from the
series of novels by
Isaac Asimov

Isaac Asimov

This page:

Foundation and Empire
Second Foundation


science fiction

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Copyright © 1951 by Isaac Asimov

Part I

The Psychohistorians

Q. Can you prove that this mathematics is valid?

A. Only to another mathematician.

Q. (with a smile) Your claim then, is that your truth is of so esoteric a nature that it is beyond the understanding of a plain man. It seems to me that truth should be clearer than that, less mysterious, more open to the mind.

A. It presents no difficulties to some minds.



Part II

The Encyclopedists

“Throughout you have invariably relied on authority or on the past—never on yourselves.”

His fists balled spasmodically. “It amounts to a diseased attitude—a conditioned reflex that shunts aside the independence of your minds whenever it is a question of opposing authority. [...] And that’s wrong, don’t you see?”



Part III

The Mayors

“You’re making them too important.”

“Why go through all the ceremonies of an official mayor’s audience? I’m getting too old for red tape. Besides which, flattery is useful when dealing with youngsters—particularly when it doesn’t commit you to anything.”

“It says: ‘Violence is the last refuge of the incompetent.’ That’s an old man’s doctrine, Mr. Mayor.”

“I applied it as a young man, Mr. Councilman—and successfully. You were busily being born when it happened, but perhaps you may have read something of it in school.”



“The temptation was great to muster what force we could and put up a fight. It’s the easiest way out, and the most satisfactory to self-respect—but, nearly invariably, the stupidest.”

But Courtiers don’t take wagers against the king’s skill. There is the deadly danger of winning.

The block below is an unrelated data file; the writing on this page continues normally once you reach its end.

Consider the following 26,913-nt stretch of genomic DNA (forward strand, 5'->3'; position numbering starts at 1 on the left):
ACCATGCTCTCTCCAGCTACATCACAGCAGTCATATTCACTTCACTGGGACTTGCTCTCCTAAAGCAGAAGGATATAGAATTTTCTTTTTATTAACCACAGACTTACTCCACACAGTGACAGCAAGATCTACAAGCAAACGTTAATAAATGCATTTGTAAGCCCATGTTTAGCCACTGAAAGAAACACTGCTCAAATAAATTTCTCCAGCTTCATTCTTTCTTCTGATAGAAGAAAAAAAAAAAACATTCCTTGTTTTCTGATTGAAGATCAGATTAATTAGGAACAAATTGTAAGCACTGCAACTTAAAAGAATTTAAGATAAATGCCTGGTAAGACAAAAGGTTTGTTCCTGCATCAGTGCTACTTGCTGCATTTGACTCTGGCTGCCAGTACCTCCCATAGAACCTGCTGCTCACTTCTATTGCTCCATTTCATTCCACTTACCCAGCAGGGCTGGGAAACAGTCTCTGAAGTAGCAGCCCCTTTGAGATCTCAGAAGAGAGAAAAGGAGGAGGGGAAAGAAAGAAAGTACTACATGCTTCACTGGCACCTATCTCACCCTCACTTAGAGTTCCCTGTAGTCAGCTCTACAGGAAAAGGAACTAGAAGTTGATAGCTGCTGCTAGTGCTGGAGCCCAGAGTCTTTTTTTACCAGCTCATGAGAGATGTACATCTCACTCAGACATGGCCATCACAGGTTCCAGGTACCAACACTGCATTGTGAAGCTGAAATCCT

“The fact is that even if you are the regent and my uncle, I’m still king and you’re still my subject. You oughtn’t to call me a fool and you oughtn’t to sit in my presence, anyway. You haven’t asked my permission. I think you ought to be careful, or I might do something about it—pretty soon.”

Wienis’ gaze was cold. “May I refer to you as ‘your majesty’?”


“Very well! You are a fool, your majesty!”

“We must strike first. It’s simply self-defense.”

“You’re what they call a man of peace, aren’t you?”

“I suppose I am. At least, I consider violence an uneconomical way of attaining an end. There are always better substitutes, though they may sometimes be a little less direct.”




“There is an old fable,” said Hardin, “as old perhaps as humanity, for the oldest records containing it are merely copies of other records still older, that might interest you. It runs as follows:

“A horse having a wolf as a powerful and dangerous enemy lived in constant fear of his life. Being driven to desperation, it occurred to him to seek a strong ally. Whereupon he approached a man, and offered an alliance, pointing out that the wolf was likewise an enemy of the man. The man accepted the partnership at once and offered to kill the wolf immediately, if his new partner would only co-operate by placing his greater speed at the man’s disposal. The horse was willing, and allowed the man to place bridle and saddle upon him. The man mounted, hunted down the wolf, and killed him.

“The horse, joyful and relieved, thanked the man, and said: ‘Now that our enemy is dead, remove your bridle and saddle and restore my freedom.’

“Whereupon the man laughed loudly and replied, ‘The hell you say. Giddy-ap, Dobbin,’ and applied the spurs with a will.”




Part IV

The Traders
1. [...] a motto adopted from one of Salvor Hardin’s epigrams, “Never let your sense of morals prevent you from doing what is right!”



3. “There’s something about a pious man such as he. He will cheerfully cut your throat if it suits him, but he will hesitate to endanger the welfare of your immaterial and problematical soul.”
Part V

The Merchant Princes
3. “Hardin once said: ‘To succeed, planning alone is insufficient. One must improvise as well.’ ”

“You can’t maintain discipline that way.”

Mallow said icily, “I can. There’s no merit in discipline under ideal circumstances. I’ll have it in the face of death, or it’s useless.”